Eventually, the packages lower down the list disappear, if not from existence then from perception. Once that happens our choice is reduced. In short not exercising our choice, even if it's just considering the options, can result in that choice being reduced. That said the quality of some products does make you think that's not always a bad thing!
Laziness hinders education
Something I often hear from users is how they wish they could use their computer "better". They are certain they are being less efficient but don't know what to change. Partly this will be because in order to change your ways you have to learn new ways and many non-techie users can be a bit lazy--or at least apathetic--when it comes to learning something about their computers. Similarly by limiting our decisions to only the most popular software we could lose out on learning more about how such software can be used. Alternative packages can approach the same task in different ways and by considering them we can perhaps learn more efficient ways to do the same tasks. How many Word users do you know who use styles properly?
What are our choices
It's all well and good for me to bang on about people not using their choices but perhaps I should list what some of those are, I've included some of the ones I've heard of below. I won't review the options here--I really don't have that much room--but if you have a preference of any of these--or I missed your favourite--then feel free to comment. Free software (not zero cost) only please: recommendations for proprietary software are likely to be edited out. Most of these will be available as packages for the majority of free operating systems. Emacs users: yes I know your beloved app can do pretty much all of this - I just didn't know which category to put it in!
I'm going to duck out of a flame war here and suggest you have a look at something like http://distrowatch.com. Consider things like system specs, default packages and community activity when choosing.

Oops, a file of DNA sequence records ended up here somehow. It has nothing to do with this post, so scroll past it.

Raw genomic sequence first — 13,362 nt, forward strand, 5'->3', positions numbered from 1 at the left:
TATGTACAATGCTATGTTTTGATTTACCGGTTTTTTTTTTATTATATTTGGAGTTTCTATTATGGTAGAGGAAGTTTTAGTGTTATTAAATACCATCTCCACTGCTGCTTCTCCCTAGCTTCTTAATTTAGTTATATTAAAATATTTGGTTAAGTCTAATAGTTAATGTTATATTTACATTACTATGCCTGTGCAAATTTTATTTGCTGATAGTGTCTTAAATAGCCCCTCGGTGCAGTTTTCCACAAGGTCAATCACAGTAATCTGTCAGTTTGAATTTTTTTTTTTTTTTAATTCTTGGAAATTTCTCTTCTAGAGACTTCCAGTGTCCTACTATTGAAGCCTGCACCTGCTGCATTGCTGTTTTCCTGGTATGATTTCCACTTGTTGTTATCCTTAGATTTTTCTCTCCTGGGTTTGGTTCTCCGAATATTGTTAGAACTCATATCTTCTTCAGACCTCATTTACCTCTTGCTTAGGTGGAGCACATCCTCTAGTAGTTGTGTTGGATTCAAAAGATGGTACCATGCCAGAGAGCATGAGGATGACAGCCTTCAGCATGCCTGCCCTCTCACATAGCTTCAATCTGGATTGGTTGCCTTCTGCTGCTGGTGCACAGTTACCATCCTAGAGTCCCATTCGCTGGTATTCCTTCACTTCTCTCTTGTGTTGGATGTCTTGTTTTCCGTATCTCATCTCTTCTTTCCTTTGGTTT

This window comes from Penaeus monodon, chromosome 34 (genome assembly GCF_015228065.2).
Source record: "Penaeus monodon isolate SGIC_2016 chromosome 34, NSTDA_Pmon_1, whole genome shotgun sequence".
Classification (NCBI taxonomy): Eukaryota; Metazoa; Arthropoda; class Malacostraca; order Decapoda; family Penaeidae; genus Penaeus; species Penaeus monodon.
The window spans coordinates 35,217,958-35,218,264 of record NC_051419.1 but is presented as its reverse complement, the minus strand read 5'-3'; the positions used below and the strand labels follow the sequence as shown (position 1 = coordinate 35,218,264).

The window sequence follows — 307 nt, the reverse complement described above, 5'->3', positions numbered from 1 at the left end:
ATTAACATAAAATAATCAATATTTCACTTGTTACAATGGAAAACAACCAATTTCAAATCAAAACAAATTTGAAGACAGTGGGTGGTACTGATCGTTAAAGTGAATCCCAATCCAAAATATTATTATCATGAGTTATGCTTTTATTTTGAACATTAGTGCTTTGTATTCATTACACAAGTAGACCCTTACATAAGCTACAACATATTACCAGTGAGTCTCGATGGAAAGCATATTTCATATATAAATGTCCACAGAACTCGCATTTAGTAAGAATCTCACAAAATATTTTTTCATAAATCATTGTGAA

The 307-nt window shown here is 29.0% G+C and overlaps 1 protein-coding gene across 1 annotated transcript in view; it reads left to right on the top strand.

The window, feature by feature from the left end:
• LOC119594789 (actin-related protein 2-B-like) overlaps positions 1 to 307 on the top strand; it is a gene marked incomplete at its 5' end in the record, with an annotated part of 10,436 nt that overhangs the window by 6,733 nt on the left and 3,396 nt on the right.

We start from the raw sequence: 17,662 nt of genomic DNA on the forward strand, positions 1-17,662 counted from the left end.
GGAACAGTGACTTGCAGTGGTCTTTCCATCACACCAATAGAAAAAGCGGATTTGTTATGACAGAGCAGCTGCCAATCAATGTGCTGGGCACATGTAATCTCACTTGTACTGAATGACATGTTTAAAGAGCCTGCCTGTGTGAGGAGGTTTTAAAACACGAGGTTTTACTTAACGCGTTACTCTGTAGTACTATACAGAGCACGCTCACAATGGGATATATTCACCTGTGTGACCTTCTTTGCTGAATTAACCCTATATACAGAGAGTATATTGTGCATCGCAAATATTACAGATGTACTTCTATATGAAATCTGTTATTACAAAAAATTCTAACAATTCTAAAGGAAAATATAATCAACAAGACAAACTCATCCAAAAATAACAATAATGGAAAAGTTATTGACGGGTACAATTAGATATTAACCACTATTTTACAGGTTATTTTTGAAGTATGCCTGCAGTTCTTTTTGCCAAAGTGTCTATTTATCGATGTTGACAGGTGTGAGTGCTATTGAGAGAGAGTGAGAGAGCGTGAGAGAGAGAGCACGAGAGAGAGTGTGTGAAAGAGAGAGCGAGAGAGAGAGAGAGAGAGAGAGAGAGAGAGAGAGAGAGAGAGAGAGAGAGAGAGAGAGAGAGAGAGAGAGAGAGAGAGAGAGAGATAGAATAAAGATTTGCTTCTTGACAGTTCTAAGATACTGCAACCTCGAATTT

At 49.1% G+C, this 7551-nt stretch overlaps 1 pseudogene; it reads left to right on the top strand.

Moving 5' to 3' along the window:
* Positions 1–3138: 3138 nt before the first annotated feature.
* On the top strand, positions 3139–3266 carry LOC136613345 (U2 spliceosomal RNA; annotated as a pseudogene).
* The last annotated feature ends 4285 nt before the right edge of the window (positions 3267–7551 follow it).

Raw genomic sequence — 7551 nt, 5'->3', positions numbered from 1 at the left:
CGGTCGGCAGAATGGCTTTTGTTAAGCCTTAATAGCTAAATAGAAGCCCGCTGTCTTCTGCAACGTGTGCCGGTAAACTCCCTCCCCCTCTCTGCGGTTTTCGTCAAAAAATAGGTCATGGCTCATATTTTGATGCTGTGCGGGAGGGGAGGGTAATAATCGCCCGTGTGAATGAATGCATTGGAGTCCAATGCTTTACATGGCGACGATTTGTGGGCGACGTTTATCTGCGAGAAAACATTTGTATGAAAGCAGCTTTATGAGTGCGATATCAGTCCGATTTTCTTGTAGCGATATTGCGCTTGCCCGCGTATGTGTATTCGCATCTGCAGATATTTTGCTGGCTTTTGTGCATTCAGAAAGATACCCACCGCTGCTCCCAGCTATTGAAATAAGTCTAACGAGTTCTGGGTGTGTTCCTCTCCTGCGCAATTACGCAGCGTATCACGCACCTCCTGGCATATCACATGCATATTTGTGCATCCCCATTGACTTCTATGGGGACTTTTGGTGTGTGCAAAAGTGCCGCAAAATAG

Those are just some of the alternatives around and there will be more. Many of them are not only adequate but may be perfect for your needs. For example if you only want a spreadsheet you might find Gnumeric less bloated than a full OpenOffice.org install. Finally you can find alternatives listed around the web at places like Open Source Alternative.
Needs over wants
Any IT manager/support person will be able to recount tales of a user starting a conversation with "I need [application name here]!". The smart ones will be able to establish the user's real need and then offer a solution to fit rather than accommodate a desire to have the latest status symbol software. I suggest that free software gives us choice for a number of reasons but if we don't use it we're missing out.
I guess what I am saying is don't just follow the crowd--break out of that proprietary software habit. Next time you need to invest your time in a new application do yourself a favour: do some--free software--research first. You may just find that one of the less popular options is a better choice.
Ryan Cartwright heads up Equitas IT Solutions who offer fair, quality and free software based solutions to the voluntary and community (non-profit) and SME sectors in the UK. He is a long-term free software user, developer and advocate. You can find him on Twitter and Identi.ca.